Than such as once on slipp’ry Thrones were plac’d;
And chasing, sigh to think themselves are chas’d.        70
  So liv’d our Sires, e’er Doctors learn’d to kill,
And multiply’d with theirs, the Weekly Bill:
The first Physicians by Debauch were made:
Excess began, and Sloth sustains the Trade.
Pity the gen’rous Kind their Cares bestow        75
To search forbidden Truths; (a Sin to know:)
To which, if Humane Science cou’d attain,
The Doom of Death, pronounc’d by God, were vain.
In vain the Leech wou’d interpose Delay;
Fatefastensfirst, and vindicates the Prey.        80
What Help from Arts Endeavours can we have!
Guibbons but guesses, nor is sure to save:
But Maurus sweeps whole Parishes, and Peoples ev’ry Grave,
And no more Mercy to Mankind will use,
Than when he robb’d and murder’d Maro’s Muse.        85
Wou’dst thou be soon dispatch’d, and perish whole?
Trust Maurus with thy Life, and M—lb—rn with thy Soul.
By Chace our long-liv’d Fathers earned their Food;
Toil strung the Nerves, and purifi’d the Blood:
But we, their Sons, a pamper’d Race of Men,        90
Are dwindl’d down to threescore Years and ten.
Better to hunt in Fields, for Health unbought,
Than fee the Doctor for a nauseous Draught.
The Wise, for Cure, on Exercise depend;
God never made his Work, for Man to mend.        95
  The Tree of Knowledge, one in Eden plac’d,
Was easie found, but was forbid the Taste:
O, had our Grandsire walk’d without his Wife,
He first had sought the better Plant of Life!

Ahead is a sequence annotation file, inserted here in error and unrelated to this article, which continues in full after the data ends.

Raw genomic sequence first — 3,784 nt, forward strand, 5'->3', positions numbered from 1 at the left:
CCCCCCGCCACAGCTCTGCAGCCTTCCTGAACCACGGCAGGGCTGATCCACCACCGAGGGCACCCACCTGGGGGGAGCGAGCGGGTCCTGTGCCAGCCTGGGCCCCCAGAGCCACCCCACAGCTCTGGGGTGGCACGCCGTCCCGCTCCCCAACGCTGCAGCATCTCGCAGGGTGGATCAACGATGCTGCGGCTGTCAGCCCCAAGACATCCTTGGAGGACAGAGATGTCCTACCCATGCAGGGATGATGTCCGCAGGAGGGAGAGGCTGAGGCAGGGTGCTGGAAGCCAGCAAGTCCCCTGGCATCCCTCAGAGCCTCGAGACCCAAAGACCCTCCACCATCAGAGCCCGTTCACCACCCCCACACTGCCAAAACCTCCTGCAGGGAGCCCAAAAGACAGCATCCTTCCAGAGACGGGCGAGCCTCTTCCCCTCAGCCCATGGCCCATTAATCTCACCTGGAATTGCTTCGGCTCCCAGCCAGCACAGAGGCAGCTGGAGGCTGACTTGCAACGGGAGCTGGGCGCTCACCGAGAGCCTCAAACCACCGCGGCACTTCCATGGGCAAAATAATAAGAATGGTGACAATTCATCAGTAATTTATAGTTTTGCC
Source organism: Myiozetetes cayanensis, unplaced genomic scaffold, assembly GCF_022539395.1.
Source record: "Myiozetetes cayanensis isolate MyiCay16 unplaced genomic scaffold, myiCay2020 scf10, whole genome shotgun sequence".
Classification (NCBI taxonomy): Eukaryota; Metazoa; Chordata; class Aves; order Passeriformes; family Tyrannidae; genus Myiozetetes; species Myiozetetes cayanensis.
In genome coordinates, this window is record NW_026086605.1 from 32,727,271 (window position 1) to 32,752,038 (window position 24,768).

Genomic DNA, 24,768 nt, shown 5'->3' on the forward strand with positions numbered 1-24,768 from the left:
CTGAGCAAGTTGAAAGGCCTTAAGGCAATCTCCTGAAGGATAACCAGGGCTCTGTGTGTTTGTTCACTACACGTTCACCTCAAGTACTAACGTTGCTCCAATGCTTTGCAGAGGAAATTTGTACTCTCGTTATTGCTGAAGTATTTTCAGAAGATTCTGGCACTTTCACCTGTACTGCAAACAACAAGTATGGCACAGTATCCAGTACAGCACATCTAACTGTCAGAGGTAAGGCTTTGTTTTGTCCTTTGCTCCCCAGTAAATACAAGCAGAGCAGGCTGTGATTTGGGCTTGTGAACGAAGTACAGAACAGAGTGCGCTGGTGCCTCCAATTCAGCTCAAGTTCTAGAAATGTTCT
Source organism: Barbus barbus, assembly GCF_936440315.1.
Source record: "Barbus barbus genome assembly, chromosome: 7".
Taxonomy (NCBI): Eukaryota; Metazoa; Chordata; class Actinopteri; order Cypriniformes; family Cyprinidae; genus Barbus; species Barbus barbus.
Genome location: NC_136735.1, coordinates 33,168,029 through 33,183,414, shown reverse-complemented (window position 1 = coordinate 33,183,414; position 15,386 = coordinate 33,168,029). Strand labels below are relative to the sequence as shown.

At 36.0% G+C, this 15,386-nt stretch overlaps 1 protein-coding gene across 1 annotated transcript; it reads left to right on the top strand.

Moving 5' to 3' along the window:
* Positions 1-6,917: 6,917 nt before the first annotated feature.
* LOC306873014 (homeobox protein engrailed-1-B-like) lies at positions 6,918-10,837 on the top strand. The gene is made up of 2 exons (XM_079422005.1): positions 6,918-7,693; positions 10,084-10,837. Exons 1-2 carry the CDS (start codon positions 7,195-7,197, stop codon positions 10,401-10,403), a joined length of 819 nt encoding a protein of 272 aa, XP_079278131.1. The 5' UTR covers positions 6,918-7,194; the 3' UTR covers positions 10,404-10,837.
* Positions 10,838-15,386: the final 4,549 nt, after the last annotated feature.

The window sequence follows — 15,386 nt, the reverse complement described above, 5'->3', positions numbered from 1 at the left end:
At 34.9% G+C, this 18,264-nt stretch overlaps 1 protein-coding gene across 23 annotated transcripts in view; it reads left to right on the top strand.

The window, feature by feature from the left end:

Now, both are lost: Yet, wandring in the dark,        100
Physicians for the Tree have found the Bark
They, lab’ring for Relief of Humane Kind,
With sharpen’d sight some Remedies may find;
Th’ Apothecary-Train is wholly blind.
From Files, a Random-Recipe they take,        105
And Many Deaths of One Prescription make.
Garth, gen’rous as his Muse, prescribes and gives;
The Shop-man sells; and by Destruction lives:
Ungrateful Tribe! who, like the Viper’s Brood,
From Med’cine issuing, suck their Mother’s Blood!        110
Let These obey; and let the Learn’d prescribe;
That Men may die, without a double Bribe:
Let Them, but under their Superiours, kill;
When Doctors first have sign’d the bloody Bill:
He scapes the best, who Nature to repair,        115
Draws Phisick from the Fields, in Draughts of Vital Air.
  You hoard not Health, for your own private use,
But on the Publick spend the rich Produce.
When, often urg’d, unwilling to be Great,
Your Country calls you from your lov’d Retreat,        120
And sends to Senates, charg’d with Common Care,
Which none more shuns; and none can better bear.
Where cou’d they find another form’d so fit,
To poise, with solid Sense, a spritely Wit!
Were these both wanting, (as they both abound)        125
Where cou’d so firm Integrity be found?
Well-born and Wealthy; wanting no Support,
You steer betwixt the Country and the Court:
Nor gratifie whate’er the Great desire,
Nor grudging give, what Publick Needs require.        130
Part must be left, a Fund when Foes invade;
And Part employ’d to roll the Watry Trade;
Ev’n Canaans happy Land, when worn with Toil,
Requir’d a Sabbath-Year, to mend the meagre Soil.
  Good senators, (and such are 3 you,) so give,        135
That Kings may be supply’d, the People thrive;
And He, when Want requires, is truly Wise,
Who slights not Foreign Aids nor over-buys;
But, on our Native Strength, in time of need, relies.
Munster was bought, we boast not the Success;        140